JERUSALEM (Reuters) - The condition of Ariel Sharon, the former Israeli prime minister who masterminded the 1982 invasion of Lebanon, has deteriorated, doctors said on Sunday.
The further worsening of his health six months after he fell into a coma comes as Israel is once again fighting in its northern neighbour, battling Hizbollah guerrillas there and massing forces on the border.
As defence minister, Sharon -- loved at home as he was loathed in the Arab world -- sent the Israeli army as far as Beirut to root out Palestinian guerrillas.
Doctors at the Tel Hashomer hospital near Tel Aviv said the 78-year-old, who fell into a coma after a stroke on Jan. 4, was suffering from an accumulation of fluids in his body and problems with the functioning of his kidneys.
"Over the past two days the doctors have identified a deterioration in the kidney function ... and changes in brain tissue," the hospital said in a statement.
"The doctors are continuing tests in order to diagnose the changes which have taken place in Sharon's body and to administer the appropriate treatment."
Sharon's family was with him, the hospital said.
However, a family friend said that while Sharon's condition was bad, it was not irreversible and said that doctors had pointedly not said that his life was threatened.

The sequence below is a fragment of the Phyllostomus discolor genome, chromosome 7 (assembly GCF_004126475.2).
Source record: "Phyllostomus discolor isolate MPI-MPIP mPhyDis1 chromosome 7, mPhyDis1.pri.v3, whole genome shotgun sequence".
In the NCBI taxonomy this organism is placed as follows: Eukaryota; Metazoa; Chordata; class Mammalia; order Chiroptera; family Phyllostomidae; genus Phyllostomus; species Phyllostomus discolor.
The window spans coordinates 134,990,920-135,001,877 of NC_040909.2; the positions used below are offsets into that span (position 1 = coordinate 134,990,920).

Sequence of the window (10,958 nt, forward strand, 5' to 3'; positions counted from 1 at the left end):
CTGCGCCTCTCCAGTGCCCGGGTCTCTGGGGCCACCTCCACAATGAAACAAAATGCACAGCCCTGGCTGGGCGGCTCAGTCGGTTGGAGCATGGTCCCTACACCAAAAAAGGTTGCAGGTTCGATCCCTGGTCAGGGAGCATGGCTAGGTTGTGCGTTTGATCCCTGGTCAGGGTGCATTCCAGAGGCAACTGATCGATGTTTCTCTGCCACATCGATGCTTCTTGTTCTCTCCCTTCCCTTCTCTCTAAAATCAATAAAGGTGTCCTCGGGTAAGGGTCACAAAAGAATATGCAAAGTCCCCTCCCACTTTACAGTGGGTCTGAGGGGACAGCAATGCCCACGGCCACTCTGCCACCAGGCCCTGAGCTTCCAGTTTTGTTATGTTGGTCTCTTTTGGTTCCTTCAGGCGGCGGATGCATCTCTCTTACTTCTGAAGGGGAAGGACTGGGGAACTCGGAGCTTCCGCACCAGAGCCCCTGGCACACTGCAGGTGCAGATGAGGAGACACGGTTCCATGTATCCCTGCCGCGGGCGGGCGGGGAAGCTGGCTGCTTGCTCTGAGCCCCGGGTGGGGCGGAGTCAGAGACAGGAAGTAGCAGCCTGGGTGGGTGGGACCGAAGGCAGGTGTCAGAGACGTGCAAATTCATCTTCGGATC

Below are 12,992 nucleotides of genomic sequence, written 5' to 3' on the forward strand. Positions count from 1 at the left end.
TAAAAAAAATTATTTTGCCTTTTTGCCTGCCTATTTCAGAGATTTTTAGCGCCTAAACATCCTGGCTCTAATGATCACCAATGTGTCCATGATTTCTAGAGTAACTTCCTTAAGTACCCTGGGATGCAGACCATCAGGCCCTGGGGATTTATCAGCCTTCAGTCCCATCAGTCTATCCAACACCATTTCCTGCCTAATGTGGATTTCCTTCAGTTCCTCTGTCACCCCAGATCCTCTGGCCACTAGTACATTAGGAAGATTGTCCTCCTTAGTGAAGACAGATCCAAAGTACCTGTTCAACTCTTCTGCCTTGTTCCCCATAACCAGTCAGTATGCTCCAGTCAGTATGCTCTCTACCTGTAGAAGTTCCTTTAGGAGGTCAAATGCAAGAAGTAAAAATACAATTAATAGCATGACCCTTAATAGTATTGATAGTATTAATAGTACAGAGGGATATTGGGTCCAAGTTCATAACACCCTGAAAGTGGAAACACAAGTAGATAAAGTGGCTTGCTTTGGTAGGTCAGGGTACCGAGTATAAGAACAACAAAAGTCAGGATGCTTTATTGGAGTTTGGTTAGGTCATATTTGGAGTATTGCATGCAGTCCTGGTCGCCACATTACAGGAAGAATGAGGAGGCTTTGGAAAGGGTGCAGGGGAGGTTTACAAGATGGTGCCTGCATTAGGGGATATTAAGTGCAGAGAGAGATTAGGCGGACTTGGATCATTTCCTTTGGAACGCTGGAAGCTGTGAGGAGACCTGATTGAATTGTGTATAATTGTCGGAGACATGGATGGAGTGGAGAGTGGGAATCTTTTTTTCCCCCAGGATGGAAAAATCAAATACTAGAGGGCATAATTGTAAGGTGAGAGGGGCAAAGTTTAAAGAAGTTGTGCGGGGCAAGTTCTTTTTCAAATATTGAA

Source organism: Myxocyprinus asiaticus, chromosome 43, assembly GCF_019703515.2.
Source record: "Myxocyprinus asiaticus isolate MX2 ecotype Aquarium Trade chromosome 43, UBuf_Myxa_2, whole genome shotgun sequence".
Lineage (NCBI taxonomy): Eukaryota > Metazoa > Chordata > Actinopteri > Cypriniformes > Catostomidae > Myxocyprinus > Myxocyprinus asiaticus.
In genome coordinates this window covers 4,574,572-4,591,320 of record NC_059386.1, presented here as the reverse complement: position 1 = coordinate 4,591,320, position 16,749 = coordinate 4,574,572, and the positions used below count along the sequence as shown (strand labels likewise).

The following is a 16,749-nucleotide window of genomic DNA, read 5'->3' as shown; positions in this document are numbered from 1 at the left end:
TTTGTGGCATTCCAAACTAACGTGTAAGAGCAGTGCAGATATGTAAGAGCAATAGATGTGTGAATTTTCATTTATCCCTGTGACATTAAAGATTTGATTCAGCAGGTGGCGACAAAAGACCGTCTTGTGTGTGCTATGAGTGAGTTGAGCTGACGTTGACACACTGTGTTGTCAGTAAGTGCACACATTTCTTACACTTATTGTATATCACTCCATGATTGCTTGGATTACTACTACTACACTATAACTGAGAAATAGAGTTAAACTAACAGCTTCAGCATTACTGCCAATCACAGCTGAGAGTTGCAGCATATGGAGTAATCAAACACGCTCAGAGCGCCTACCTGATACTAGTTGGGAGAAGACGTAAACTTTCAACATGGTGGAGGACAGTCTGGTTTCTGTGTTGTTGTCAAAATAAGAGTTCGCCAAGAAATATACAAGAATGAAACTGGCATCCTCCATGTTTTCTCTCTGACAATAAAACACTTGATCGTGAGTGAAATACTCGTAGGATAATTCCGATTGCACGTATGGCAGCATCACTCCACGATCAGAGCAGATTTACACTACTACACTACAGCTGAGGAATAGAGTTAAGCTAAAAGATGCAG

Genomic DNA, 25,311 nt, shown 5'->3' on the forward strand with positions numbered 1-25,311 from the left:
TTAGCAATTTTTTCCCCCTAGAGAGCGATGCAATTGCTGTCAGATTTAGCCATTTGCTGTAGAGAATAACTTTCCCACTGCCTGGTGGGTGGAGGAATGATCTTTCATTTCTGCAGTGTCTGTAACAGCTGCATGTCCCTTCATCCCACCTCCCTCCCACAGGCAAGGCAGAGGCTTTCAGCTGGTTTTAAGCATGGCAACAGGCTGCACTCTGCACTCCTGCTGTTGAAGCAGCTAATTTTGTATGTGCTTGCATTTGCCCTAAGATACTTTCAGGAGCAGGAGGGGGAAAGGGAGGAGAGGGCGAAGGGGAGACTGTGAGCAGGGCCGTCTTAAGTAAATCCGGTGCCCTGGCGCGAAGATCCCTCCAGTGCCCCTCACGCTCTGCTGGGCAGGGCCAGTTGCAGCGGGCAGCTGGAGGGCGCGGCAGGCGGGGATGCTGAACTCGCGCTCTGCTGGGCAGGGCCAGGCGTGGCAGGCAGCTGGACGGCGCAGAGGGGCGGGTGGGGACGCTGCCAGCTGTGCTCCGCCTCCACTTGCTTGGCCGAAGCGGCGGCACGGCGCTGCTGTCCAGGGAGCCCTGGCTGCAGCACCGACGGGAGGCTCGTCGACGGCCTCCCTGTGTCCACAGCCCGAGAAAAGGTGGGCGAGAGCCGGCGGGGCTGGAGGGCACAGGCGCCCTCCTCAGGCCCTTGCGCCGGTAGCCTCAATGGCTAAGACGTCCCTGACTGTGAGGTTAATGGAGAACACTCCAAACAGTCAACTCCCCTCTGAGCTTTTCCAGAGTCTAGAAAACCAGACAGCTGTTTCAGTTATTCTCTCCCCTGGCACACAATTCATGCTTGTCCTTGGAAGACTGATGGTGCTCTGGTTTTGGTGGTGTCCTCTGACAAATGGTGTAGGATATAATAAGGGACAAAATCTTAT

"This was kind of expected. The situation is under control," said the friend, who asked not to be identified.
After his stroke, Sharon underwent several brain operations but has never regained consciousness. In May, he was moved from a Jerusalem hospital to Tal Hashomer, a long-term care facility.
His deputy Ehud Olmert took over as interim leader when Sharon fell ill.
Olmert formally assumed office after the Kadima party that Sharon founded won the most seats in elections earlier this year and established a governing coalition.
Olmert authorised air raids on Beirut and other parts of Lebanon following the capture of two Israeli soldiers by guerrillas on July 12. The 12-day war has cost 368 lives in Lebanon and Hizbollah rockets have killed 37 Israelis.
His tough response reminded many Israelis of former general Sharon, who drew Arab enmity for the 1982 invasion of Lebanon during which Christian militia allies massacred Palestinians in refugee camps. The occupation of south Lebanon only ended in 2000.
Sharon was a key figure in shaping the Middle East for decades. Regarded as an archetypal hawk, he was a champion of the settler movement that involved building Jewish communities on occupied Palestinian land.
He drew further Arab ire for his crushing response to the Palestinian uprising that erupted after he visited a sensitive Jerusalem shrine in 2000.
First elected prime minister in 2001, Sharon made an about-face in his second term, pulling Israeli settlers and soldiers out of the occupied Gaza Strip last year and hinting at a similar move to consolidate settlements in the West Bank.
The dramatic move, the first time Israel had dismantled settlements on land that Palestinians want for a state, stirred a far-right revolt in his Likud party, leading to the formation of Kadima.
Opinion polls had shown that Sharon, as head of Kadima, was the clear favourite to win the general election in March.
(Additional reporting by Ori Lewis and Emma Thomasson in Jerusalem)
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